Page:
Definition of ingratiate in English:



ingratiate oneself
  • Bring oneself into favour with someone by flattering or trying to please them.

    ‘a sycophantic attempt to ingratiate herself with the local aristocracy’
    • ‘Obsequiousness tends to refer to a desire to ingratiate oneself, and to win benefits through flattery.’
    • ‘He spent much of that time ingratiating himself with the affluent.’
    • ‘Make contacts, ingratiate yourself to people, impress them, charm them.’
    • ‘Counsel will do anything to ingratiate themselves with the Court, Mr Jackson.’
    • ‘There's nothing unusual about reporters ingratiating themselves to a source.’
    • ‘Kailash soon appears, threatening Madhu while ingratiating himself with Dimanji and flirting with the family's mischievous maid.’
    • ‘By selling off heirlooms and ingratiating themselves with prison staff and exiled aristocrats the twins eventually secure his release.’
    • ‘In reality, we were an unknown band who had actually come to this studio at this awful hour in hopes of ingratiating ourselves to the program director.’
    • ‘Of course, Ballard has always disdained or been uninterested in ingratiating himself with any kind of literary social scene.’
    • ‘We used to spend entire ‘layout weekends’ to get the school paper ready for press, oftentimes spending the entire weekend ingratiating ourselves on the hospitality of Phil and his family.’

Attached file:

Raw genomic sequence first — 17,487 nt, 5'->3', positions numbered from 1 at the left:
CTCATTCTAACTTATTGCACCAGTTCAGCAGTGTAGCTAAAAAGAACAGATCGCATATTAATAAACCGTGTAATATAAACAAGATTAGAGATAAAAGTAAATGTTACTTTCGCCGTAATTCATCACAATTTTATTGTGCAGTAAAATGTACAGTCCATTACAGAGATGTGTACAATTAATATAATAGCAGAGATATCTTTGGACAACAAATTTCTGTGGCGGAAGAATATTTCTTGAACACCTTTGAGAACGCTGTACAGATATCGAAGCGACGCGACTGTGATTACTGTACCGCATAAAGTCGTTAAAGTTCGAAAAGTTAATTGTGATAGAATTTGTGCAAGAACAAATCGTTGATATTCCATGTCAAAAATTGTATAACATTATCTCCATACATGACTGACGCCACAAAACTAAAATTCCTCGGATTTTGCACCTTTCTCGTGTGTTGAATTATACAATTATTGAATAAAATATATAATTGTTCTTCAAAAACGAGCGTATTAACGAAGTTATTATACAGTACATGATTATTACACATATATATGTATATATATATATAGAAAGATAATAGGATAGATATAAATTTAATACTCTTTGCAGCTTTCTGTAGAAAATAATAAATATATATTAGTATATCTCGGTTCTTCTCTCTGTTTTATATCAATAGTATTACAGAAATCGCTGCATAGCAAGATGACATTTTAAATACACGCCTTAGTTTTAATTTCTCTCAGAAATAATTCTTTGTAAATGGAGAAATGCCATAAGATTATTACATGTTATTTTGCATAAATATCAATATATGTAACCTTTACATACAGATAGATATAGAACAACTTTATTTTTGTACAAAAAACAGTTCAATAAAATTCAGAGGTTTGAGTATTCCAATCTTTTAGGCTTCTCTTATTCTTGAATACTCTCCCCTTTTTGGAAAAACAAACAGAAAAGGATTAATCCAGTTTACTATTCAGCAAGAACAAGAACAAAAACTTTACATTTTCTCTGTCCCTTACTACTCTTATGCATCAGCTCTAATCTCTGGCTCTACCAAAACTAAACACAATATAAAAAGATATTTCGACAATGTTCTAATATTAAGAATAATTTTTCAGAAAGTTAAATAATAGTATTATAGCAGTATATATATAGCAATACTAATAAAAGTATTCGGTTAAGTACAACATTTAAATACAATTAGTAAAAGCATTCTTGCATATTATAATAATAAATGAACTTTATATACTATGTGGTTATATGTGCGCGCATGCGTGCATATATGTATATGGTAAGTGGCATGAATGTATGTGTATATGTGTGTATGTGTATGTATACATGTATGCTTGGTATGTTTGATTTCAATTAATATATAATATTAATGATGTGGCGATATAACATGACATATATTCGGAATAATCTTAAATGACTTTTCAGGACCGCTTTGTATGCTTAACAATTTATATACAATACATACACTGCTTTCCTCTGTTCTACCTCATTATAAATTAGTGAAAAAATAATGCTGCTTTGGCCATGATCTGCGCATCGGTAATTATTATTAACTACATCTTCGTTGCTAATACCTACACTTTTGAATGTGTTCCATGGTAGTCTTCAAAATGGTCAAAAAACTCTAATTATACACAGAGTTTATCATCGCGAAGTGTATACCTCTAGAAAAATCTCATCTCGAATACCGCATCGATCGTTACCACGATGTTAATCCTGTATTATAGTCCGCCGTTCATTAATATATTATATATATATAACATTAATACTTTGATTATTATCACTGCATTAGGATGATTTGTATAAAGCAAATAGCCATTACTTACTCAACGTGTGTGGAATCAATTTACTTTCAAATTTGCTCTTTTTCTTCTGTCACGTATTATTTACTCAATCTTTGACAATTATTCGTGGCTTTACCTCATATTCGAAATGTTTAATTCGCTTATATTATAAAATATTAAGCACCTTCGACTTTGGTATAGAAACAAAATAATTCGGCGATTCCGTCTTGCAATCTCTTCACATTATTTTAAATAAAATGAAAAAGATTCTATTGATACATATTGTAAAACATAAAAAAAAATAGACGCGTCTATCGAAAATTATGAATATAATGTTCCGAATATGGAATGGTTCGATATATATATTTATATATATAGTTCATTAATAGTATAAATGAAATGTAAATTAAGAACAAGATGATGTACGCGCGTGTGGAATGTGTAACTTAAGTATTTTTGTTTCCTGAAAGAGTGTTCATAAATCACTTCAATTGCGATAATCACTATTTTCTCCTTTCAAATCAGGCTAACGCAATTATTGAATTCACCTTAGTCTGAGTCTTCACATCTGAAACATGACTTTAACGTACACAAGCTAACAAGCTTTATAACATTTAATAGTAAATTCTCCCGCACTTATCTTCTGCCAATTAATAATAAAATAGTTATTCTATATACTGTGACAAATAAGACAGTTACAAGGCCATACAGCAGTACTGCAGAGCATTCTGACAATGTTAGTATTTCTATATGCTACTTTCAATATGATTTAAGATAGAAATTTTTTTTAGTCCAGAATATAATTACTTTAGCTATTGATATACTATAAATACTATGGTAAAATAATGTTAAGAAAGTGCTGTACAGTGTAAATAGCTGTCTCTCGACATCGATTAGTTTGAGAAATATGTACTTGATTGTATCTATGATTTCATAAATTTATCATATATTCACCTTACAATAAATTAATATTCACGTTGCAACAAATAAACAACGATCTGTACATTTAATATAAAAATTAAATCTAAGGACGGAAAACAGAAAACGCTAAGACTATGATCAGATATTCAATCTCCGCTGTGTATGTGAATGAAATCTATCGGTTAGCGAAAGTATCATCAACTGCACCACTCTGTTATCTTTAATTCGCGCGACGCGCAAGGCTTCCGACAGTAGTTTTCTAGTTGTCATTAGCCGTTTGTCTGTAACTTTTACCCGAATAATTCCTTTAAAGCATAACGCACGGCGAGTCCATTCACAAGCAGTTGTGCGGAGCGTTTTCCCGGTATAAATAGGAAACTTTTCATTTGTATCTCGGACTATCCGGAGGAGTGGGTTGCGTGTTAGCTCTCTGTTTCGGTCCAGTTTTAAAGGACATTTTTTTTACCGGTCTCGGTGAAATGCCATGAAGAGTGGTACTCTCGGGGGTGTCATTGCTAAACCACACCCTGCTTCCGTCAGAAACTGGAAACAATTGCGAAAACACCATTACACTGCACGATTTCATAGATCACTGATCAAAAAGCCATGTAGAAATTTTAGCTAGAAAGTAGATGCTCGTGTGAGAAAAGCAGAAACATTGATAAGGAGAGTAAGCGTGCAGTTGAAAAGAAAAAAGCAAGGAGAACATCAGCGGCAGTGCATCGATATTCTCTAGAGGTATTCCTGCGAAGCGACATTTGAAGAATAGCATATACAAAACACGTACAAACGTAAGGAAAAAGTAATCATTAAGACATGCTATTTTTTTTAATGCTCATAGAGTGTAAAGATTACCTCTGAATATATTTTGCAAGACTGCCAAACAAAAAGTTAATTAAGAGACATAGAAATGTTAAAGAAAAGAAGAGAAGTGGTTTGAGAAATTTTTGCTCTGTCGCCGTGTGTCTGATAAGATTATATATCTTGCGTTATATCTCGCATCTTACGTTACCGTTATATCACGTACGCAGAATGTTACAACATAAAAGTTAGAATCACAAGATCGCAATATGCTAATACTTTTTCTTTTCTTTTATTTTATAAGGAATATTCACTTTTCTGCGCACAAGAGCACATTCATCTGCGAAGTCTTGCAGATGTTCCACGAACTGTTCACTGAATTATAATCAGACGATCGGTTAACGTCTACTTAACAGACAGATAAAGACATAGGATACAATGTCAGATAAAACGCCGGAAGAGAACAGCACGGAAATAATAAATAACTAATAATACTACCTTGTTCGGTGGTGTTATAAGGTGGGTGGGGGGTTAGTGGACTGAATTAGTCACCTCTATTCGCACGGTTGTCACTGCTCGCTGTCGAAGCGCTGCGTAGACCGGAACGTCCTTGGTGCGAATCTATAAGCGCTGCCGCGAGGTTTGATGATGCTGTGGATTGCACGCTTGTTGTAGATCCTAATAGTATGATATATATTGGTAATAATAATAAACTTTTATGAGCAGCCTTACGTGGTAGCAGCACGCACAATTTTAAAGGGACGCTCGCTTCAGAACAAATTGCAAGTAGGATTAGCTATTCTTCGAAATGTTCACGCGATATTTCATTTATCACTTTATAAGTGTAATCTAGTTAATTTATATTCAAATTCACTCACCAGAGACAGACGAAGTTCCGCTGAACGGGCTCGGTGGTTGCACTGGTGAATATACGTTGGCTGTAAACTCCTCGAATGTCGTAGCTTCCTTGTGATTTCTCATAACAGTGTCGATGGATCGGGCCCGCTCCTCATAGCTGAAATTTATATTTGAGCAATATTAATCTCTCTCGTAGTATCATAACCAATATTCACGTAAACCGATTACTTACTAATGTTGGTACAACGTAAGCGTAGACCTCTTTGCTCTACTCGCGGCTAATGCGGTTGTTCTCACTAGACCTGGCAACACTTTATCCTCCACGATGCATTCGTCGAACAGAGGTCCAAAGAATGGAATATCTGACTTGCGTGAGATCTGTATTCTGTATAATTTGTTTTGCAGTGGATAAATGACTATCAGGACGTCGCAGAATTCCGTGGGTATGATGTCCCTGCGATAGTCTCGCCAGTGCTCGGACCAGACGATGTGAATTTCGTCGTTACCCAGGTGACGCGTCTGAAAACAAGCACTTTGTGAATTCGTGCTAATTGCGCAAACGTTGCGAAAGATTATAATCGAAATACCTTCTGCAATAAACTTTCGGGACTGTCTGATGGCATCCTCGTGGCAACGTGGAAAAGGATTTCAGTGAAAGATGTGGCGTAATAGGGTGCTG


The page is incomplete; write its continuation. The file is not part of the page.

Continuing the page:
• ‘You could even be advised by the presiding judge to try and sell your efforts to barristers-at-law in any future court appearances and ingratiate yourself with the judiciary.’
    • ‘But the carefully staged set-piece interview in the Times in which he came out had the feel of an ageing crooner desperate to ingratiate himself with the younger generation by bringing out a rap record.’
    • ‘Darius is not shy of ingratiating himself to famous people.’
    • ‘There can be few more humiliating sights than a British prime minister ingratiating himself with his French and German counterparts.’
    • ‘He portrays him as a slightly nerdish character who cleverly ingratiates himself with his fellow journalists with a supportive word here and considerate action there.’
    • ‘A devious and impoverished loser smoothly ingratiates himself into the closed and sophisticated world of a family whose lifestyle he passionately covets.’
    • ‘He says, ‘You don't know whether she was trying to ingratiate herself to other kids by doing favours.’
    • ‘She ingratiates herself into his life, about which she knows more than she should, or even could.’
    • ‘Well, if the emphasis is on ingratiating themselves, I don't agree with that, because I think it's now seen very much in their interest to cooperate with us.’
    • ‘Bradshaw wanted to work for the firm and his presence at the scene of the fire, which left two vehicles badly damaged, was a way of ingratiating himself by raising the alarm and acting like a hero.’
    curry favour with, find the favour of, cultivate, win over, get on the good side of, get in someone's good books
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Early 17th century: from Latin in gratiam ‘into favour’, on the pattern of obsolete Italian ingratiare, earlier form of ingraziare.